Our Picks for the 35th Annual Tejano Conjunto Festival

Our Picks  for the 35th Annual Tejano  Conjunto Festival
Tejano Conjunto Festival
$12-$15 per day, $40 for a festival pass
5:30pm-midnight Fri, noon-midnight Sat, 1-10pm Sun
May 13-15
Rosedale Park
340 Dartmouth St.
(210) 271-3151

Thursday, May 12 

Conjunto Blues | Guadalupe Theater | 6pm 

Activist, accordionist and artist Nicolás Valdez presents the San Antonio debut of his grab-bag performance piece and documentary Conjunto Blues. In interviews and musical performances, the San Anto native cuts to the working class experience at the heart of the tejano and conjunto tradition, laying bare the music's "expression of cultural resistance and liberation." First premiering in Denver in 2013, Conjunto Blues is a perfect fit for the festival, looking with a creative eye back to the genres' cross-cultural origins. 

In the name alone, Valdez finds the importance of the music's role in South Texas. If blues — the hard-fought music born from the pain and perseverance of black musicians in the Mississippi Delta — captures the suffering and beauty of the American South, conjunto plays the same role for South Texas, where border troubles and impossible heat produced one of the most culturally rich forms of music on the planet. For Valdez, who trained with accordionist and "octavacion" innovator Valerio Longoria, conjunto's social vitality remains front and center.

During Conjunto Blues, Robert Casillas will accompany on bajo sexto, the rhythmic best friend of conjunto accordion. After the piece, San Anto's Los Nahuatlatos provide an after-party soundtrack of tejano, ska, hip-hop, reggae and just about any other genre that could adapt to a cumbia beat.

Friday, May 13

Los Clavos del Wesso

Rosedale Park | 8pm

If San Antonio touchstone Piñata Protest is a shot of punk with a strong tejano chaser, Los Clavos reverses the order, with a stomping Tex-Mex rhythm section that clearly knows its way around a classic punk jukebox. In April, the band parted with accordionist (and blind prodigy) Juanito Castillo; this set should be a primer for their sophomore effort Necio Nights, expected this summer.

Saturday, May 14

Conjunto Student Showcase

Rosedale Park | Noon

Under Juan Tejada's jurisdiction, one of the greatest aspects of the Tejano Conjunto Festival has been its emphasis on education, passing on the music to the next generation and welcoming new fans into the tradition. High school bands from Houston, the Rio Grande Valley and San Antonio showcase the shape of tejano to come.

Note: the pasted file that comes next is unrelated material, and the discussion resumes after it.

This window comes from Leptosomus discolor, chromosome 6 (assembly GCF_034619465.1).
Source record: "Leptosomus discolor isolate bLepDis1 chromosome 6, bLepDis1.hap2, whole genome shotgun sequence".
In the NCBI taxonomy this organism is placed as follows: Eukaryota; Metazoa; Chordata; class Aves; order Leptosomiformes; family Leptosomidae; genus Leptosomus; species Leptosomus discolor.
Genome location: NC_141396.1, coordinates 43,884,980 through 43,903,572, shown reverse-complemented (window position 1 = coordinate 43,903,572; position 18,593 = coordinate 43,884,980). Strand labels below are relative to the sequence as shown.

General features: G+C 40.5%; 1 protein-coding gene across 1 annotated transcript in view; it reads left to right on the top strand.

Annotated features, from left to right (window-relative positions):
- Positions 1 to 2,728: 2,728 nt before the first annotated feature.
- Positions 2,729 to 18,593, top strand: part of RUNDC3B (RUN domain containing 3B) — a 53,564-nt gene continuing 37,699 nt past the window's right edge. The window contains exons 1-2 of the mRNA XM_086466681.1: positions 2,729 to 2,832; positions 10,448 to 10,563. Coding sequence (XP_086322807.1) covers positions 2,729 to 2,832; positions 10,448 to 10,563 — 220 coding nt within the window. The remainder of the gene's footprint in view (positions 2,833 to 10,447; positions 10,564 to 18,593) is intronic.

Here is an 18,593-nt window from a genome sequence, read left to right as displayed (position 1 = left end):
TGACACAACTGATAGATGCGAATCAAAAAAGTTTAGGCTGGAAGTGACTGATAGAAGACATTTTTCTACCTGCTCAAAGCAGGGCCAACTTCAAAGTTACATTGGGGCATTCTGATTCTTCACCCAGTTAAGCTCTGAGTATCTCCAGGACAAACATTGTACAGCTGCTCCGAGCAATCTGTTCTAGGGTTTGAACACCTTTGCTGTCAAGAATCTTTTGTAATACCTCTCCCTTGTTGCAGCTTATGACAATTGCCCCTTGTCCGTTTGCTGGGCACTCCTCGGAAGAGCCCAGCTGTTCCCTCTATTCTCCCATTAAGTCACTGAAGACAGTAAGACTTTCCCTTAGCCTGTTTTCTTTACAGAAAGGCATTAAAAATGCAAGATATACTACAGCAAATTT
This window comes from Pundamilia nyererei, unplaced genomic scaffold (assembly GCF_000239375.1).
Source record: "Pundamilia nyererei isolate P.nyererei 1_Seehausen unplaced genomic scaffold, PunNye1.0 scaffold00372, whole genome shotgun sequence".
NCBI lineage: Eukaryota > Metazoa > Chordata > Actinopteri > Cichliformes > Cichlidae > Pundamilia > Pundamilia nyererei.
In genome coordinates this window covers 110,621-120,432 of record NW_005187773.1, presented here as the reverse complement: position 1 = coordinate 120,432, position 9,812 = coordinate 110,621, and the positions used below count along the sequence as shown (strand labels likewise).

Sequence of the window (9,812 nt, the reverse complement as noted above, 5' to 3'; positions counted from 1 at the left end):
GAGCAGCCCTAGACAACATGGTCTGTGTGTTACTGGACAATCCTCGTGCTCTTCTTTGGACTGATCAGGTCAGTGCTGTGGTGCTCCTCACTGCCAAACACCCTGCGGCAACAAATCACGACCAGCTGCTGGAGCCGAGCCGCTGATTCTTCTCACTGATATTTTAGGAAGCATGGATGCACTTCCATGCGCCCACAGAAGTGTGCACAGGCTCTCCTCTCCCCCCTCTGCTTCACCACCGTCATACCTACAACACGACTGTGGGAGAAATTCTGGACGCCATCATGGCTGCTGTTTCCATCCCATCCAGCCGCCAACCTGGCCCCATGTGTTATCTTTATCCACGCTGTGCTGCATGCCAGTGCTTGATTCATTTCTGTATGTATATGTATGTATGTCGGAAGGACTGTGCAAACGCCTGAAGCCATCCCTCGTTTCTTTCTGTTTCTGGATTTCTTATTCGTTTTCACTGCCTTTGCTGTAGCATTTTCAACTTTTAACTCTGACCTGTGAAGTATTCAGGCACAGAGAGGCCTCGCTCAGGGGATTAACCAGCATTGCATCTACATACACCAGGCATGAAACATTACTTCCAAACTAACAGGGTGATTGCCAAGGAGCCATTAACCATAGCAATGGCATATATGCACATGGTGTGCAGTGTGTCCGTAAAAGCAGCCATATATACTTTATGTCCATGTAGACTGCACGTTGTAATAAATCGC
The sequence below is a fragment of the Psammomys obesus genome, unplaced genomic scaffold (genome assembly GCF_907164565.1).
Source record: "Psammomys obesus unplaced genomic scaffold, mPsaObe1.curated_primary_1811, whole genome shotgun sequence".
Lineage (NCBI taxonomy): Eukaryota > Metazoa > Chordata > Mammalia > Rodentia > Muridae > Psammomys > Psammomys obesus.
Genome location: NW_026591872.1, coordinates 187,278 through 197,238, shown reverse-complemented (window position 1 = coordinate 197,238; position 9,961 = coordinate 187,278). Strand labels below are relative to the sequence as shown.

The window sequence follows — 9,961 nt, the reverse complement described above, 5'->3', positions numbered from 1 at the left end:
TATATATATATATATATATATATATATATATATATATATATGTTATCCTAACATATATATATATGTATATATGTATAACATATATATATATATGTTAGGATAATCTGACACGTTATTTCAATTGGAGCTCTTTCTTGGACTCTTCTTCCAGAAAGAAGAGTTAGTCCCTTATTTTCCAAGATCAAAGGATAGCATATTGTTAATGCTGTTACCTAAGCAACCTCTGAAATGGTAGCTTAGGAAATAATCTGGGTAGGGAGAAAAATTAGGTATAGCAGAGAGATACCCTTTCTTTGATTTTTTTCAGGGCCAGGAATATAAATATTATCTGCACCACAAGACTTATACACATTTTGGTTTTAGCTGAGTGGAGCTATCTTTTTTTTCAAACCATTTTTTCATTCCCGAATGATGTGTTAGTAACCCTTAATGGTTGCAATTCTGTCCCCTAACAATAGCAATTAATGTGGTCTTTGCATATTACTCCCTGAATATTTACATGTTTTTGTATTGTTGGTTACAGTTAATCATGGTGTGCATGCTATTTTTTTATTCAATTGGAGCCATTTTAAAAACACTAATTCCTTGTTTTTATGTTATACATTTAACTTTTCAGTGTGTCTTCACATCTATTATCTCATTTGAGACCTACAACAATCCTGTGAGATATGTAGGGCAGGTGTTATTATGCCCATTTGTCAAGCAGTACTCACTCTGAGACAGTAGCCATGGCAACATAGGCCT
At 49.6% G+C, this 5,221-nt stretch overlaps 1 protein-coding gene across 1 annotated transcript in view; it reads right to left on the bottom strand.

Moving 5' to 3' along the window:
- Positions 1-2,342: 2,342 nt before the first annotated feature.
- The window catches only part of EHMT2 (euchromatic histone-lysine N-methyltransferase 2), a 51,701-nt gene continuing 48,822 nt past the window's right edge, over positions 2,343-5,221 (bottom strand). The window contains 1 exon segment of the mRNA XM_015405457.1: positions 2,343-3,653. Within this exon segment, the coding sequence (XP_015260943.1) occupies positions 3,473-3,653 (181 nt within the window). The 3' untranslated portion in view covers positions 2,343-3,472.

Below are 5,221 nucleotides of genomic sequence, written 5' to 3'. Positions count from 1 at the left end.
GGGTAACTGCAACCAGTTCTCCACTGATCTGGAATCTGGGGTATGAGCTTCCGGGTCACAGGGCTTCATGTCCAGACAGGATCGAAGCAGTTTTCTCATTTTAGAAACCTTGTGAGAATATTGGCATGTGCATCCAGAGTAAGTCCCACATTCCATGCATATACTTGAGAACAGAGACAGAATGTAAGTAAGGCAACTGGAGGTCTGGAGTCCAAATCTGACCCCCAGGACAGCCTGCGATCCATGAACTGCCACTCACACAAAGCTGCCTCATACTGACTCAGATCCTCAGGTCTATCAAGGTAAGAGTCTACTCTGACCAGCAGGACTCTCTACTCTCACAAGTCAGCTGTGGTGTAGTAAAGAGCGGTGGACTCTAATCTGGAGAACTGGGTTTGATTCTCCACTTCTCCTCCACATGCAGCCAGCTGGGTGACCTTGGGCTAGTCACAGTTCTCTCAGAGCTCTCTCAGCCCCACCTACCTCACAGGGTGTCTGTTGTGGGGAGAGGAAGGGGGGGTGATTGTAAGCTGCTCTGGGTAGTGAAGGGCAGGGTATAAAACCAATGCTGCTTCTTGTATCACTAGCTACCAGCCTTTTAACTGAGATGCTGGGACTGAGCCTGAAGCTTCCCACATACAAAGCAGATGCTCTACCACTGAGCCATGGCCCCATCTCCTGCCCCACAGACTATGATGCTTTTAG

Saturday, May 14

Los Badd Boyz del Valle

Rosedale Park | 6pm

Zoot-suited in the Valley heat, Edcouch troublemakers Los Badd Boyz del Valle made waves at the 2013 Tejano Music Awards, winning Conjunto Band of the Year. Double-d spellings and Z's aside, the quartet's "El Vato Loco" is worth admission alone, with the most memorable hooks displayed in the genre since the Quintanilla era.

click to enlarge Our Picks  for the 35th Annual Tejano  Conjunto Festival
Photo by Scott Newton

Sunday, May 15

Flaco Jiménez y su Conjunto

Rosedale Park | 7pm 

At this point in his career, what else can be said about Flaco Jiménez? The accordionist has long surpassed local or regional legend status — winning a Grammy Lifetime Achievement Award last February, he became a certified national treasure. Then, in March, 2015, Jiménez fell and broke his hip and everyone held their breath, referring to the 77-year-old in hushed tones and what-ifs. But two months later he was onstage, belting out sweet accordion licks at the 2015 Tejano Conjunto Festival. All was right with the world.

Returning to the festival on Sunday, Jiménez, as always, is a marquee name. In his songwriting, Jiménez is a master storyteller, nailing in exquisite detail the richness of life in San Antonio and on the road. On his '70s classic "El Mojado Sin Licencia," the accordionist wryly tells of a man who comes from Laredo to marry his San Antonio rose but gets hosed at each turn for not having a driver's license or its associated legal status. Humor and pain dance in his voice, like the best of bluesmen and comedians. Then, of course, there's his accordion, which could make something as dead as the Republican Party two-step with excitement. Simply put, in talent and taste, in sickness and in health, Flaco Jiménez is the best alive.


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